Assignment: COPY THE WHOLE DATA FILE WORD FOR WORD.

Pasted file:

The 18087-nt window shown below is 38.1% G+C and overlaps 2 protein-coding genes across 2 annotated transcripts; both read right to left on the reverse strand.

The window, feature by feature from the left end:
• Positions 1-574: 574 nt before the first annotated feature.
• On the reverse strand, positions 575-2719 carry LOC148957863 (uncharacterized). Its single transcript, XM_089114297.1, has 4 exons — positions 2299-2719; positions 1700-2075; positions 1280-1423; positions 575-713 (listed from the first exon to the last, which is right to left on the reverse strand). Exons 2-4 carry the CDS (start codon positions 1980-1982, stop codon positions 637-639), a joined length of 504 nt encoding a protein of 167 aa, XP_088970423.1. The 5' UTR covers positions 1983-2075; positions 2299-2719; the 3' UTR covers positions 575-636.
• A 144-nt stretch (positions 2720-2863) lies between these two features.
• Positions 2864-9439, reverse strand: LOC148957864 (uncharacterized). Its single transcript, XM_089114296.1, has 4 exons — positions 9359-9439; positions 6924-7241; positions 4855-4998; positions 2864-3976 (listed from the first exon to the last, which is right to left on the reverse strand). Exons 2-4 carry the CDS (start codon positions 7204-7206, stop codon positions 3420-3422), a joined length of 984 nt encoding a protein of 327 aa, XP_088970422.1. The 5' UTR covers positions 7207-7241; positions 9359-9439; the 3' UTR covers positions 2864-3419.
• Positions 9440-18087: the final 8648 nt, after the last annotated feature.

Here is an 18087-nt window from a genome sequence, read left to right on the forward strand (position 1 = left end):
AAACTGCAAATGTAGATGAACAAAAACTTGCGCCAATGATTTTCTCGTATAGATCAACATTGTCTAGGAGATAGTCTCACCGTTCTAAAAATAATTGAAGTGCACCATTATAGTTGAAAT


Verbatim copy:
The 18087-nt window shown below is 38.1% G+C and overlaps 2 protein-coding genes across 2 annotated transcripts; both read right to left on the reverse strand.

The window, feature by feature from the left end:
• Positions 1-574: 574 nt before the first annotated feature.
• On the reverse strand, positions 575-2719 carry LOC148957863 (uncharacterized). Its single transcript, XM_089114297.1, has 4 exons — positions 2299-2719; positions 1700-2075; positions 1280-1423; positions 575-713 (listed from the first exon to the last, which is right to left on the reverse strand). Exons 2-4 carry the CDS (start codon positions 1980-1982, stop codon positions 637-639), a joined length of 504 nt encoding a protein of 167 aa, XP_088970423.1. The 5' UTR covers positions 1983-2075; positions 2299-2719; the 3' UTR covers positions 575-636.
• A 144-nt stretch (positions 2720-2863) lies between these two features.
• Positions 2864-9439, reverse strand: LOC148957864 (uncharacterized). Its single transcript, XM_089114296.1, has 4 exons — positions 9359-9439; positions 6924-7241; positions 4855-4998; positions 2864-3976 (listed from the first exon to the last, which is right to left on the reverse strand). Exons 2-4 carry the CDS (start codon positions 7204-7206, stop codon positions 3420-3422), a joined length of 984 nt encoding a protein of 327 aa, XP_088970422.1. The 5' UTR covers positions 7207-7241; positions 9359-9439; the 3' UTR covers positions 2864-3419.
• Positions 9440-18087: the final 8648 nt, after the last annotated feature.

Here is an 18087-nt window from a genome sequence, read left to right on the forward strand (position 1 = left end):
AAACTGCAAATGTAGATGAACAAAAACTTGCGCCAATGATTTTCTCGTATAGATCAACATTGTCTAGGAGATAGTCTCACCGTTCTAAAAATAATTGAAGTGCACCATTATAGTTGAAAT